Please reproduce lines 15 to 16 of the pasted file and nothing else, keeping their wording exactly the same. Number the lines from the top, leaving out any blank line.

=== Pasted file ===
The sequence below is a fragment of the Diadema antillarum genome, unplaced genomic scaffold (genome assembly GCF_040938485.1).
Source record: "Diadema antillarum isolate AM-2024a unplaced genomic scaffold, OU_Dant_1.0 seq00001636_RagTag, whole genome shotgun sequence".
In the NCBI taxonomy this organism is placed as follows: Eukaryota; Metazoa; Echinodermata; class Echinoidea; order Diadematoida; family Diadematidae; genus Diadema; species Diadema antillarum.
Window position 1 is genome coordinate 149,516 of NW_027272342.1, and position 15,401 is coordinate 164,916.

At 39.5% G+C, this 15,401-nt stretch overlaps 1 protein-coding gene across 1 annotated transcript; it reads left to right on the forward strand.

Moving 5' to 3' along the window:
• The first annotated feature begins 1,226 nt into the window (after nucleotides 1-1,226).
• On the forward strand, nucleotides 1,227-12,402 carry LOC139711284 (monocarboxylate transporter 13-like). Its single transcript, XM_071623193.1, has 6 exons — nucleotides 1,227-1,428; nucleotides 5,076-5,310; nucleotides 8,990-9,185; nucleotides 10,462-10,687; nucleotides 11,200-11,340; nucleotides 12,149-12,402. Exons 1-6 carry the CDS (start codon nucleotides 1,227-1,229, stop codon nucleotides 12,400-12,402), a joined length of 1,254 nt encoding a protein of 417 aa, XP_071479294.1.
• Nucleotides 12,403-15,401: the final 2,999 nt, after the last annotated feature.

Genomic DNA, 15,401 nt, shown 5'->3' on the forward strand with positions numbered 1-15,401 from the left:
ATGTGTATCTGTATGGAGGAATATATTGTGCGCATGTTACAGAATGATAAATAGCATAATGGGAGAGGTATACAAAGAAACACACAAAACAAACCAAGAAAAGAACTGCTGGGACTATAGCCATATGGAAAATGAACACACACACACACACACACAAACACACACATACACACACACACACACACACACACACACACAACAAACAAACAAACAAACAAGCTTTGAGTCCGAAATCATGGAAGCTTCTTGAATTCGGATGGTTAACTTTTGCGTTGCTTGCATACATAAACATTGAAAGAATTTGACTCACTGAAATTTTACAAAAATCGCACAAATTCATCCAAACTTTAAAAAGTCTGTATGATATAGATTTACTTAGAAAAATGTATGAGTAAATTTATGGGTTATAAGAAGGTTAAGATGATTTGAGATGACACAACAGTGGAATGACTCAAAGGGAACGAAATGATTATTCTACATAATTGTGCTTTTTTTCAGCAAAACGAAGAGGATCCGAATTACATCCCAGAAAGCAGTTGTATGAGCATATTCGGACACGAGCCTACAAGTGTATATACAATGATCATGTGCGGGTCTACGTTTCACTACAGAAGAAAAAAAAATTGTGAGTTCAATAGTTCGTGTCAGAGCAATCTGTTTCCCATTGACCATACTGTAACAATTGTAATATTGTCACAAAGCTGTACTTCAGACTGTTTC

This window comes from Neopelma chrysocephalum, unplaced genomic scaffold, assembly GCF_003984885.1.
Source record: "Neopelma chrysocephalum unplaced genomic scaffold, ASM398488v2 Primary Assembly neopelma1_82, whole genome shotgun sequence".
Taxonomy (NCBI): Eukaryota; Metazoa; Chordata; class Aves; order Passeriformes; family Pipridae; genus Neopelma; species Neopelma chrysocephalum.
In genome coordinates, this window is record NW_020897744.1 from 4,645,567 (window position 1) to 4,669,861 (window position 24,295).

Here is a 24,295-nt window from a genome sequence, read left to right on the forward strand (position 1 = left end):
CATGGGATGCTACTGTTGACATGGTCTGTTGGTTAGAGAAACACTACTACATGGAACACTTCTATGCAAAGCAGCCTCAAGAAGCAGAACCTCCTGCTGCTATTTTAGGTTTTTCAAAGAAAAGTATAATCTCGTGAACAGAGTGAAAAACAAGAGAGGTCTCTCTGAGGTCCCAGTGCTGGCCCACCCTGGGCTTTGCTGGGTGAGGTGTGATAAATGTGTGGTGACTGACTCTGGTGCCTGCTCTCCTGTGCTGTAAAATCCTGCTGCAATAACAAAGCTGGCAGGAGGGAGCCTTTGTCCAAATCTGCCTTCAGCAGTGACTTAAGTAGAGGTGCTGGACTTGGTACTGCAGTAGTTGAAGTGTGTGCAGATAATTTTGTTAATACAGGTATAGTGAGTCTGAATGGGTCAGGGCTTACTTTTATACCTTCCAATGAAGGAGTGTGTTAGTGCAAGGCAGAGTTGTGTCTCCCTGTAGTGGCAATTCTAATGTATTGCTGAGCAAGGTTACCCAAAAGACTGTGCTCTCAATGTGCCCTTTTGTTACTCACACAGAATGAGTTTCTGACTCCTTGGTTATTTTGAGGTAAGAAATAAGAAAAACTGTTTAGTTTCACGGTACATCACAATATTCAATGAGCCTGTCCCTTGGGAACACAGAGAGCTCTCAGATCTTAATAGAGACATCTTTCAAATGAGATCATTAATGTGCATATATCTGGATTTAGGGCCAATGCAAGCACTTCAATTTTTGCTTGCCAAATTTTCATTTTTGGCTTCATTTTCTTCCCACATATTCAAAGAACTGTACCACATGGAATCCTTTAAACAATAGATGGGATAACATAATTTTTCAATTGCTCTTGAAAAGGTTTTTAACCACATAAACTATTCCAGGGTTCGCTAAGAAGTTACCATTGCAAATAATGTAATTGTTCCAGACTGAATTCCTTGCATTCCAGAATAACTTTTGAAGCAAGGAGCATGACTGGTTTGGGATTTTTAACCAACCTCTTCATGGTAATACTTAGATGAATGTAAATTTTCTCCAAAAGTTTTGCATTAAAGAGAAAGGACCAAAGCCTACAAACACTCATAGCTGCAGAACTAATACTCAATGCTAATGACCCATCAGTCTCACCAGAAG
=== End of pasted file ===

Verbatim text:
In genome coordinates, this window is record NW_020897744.1 from 4,645,567 (window position 1) to 4,669,861 (window position 24,295).

Here is a 24,295-nt window from a genome sequence, read left to right on the forward strand (position 1 = left end):